Triumph, but not yet

The votes have been counted, the winner has been declared. The results are exactly as predicted – they have to do it all again.

Observing the machinations of the Finnish Presidential elections has been fascinating. I’ve been reliably informed “presidents don’t really matter,” by a source who would rather remain anonymous. The campaigning is peaceful, if not a little dull, but occasionally spiced up by television shows on which presidential candidates are likened to bananas (apes like them both).

Following yesterday’s elections the winner and the runner-up – Sauli Niinistö and Pekka Haavisto will proceed to the second round. This second round is made essential by the “fifty plus one” system that makes it virtually impossible to win an outright majority in the first round.

Watching the progress of the elections brings to mind the drive for fifty-plus-one system to be included in the Zambian constitution.

Could it work in Zambia? Resource implications aside, would voters willingly trudge through the heat and dust for a second round of voting.

Of course they would. Perhaps begrudgingly of course. 

In Zambia, more rides on the presidential elections than in Finland. In Finland the public face of the government will change certainly, but little else. However in Zambia a president rules, he is in power – a president is the thin line between democracy and dictatorship, between tottering at the edge of the precipice or plunging into the abyss in which nations such as Uganda and Zimbabwe are engulfed. Dictatorial tendencies are enshrined in the presidential culture. How often does our press attribute words such as “instructs,” “summons,” to the president. As such those with presidential ambitions will do whatever it takes to assume power, thus the gap between the first and second round of voting could be a time of coercion and corruption to ensure that the next round is won.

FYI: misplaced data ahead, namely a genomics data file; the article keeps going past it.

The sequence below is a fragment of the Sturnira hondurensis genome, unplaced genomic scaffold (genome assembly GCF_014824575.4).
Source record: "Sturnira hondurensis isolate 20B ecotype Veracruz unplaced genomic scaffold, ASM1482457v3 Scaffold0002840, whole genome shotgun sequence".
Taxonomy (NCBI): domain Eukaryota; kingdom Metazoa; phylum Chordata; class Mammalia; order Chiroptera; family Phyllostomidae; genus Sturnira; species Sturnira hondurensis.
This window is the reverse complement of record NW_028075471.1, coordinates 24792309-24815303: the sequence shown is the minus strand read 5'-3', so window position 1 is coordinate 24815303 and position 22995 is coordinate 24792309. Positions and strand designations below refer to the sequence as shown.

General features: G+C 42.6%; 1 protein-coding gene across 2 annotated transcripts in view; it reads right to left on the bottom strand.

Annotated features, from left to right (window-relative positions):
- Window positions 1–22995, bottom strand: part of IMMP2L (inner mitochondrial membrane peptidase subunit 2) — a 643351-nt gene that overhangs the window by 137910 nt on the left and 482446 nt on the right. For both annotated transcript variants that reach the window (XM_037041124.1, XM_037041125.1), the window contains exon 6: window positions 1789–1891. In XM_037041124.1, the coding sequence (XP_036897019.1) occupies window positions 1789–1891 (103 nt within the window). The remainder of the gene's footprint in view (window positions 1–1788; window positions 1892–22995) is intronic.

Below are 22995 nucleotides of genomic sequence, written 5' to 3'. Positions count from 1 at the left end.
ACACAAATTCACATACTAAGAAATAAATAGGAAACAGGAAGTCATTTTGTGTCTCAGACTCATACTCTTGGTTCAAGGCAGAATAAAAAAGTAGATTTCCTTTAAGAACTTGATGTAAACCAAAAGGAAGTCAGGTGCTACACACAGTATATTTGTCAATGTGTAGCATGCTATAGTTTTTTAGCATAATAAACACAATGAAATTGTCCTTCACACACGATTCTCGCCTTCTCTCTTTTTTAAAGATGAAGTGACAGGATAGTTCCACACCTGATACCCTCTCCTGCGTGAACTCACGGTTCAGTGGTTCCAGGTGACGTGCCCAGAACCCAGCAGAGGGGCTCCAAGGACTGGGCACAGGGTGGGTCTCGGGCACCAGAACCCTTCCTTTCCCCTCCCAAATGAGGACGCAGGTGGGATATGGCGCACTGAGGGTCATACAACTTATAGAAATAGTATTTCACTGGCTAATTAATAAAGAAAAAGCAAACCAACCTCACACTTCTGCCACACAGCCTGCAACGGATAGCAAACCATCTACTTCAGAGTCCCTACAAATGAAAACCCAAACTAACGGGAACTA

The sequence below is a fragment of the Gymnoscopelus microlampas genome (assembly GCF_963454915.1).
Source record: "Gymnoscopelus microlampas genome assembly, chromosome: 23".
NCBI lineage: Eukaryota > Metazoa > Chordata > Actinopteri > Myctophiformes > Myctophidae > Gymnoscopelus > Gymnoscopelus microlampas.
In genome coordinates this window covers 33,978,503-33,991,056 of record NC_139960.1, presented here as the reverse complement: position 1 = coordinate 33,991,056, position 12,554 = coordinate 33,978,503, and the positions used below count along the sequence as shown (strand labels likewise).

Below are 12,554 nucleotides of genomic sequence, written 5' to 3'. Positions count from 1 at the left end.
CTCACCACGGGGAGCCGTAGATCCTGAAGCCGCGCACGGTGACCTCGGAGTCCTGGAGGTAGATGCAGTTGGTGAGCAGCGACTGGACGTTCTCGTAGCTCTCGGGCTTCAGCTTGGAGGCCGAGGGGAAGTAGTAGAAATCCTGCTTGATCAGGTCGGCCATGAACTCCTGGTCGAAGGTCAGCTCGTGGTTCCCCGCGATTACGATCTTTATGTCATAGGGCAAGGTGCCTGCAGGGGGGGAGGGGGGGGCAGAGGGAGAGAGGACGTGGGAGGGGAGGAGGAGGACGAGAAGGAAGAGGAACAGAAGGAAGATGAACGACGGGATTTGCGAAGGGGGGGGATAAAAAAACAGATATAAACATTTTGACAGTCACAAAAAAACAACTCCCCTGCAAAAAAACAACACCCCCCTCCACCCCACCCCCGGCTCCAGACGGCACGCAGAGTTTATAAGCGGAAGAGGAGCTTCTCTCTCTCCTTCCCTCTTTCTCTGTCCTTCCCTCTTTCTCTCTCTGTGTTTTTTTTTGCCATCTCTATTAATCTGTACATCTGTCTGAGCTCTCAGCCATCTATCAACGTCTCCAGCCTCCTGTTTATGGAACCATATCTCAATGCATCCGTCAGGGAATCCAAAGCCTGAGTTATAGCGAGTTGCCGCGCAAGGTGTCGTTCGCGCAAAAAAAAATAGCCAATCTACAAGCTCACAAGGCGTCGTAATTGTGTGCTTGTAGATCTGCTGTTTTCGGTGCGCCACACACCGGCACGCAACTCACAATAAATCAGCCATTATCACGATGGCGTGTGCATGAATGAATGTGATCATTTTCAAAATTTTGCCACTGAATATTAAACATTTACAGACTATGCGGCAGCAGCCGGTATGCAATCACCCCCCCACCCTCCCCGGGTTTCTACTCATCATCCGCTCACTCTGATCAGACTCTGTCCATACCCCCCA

Though in favour of a change in our voting system I believe of critical concern is the degree of power vested in our presidency. I must emphasise that i don’t mean the power vested in him on paper, but that bestowed by our political culture.

Real change would be when the president and members of parliament are no longer seen as the “big man” but as supplicants to our citizens. When elections come around, it is the aspirants that should fall upon their knees begging for our votes, not standing on shaded podiums as we wilt under the sun.

The real lesson of the last Zambian elections was the need for humility; I wait to see if anyone learned it.

Art; Olmofin

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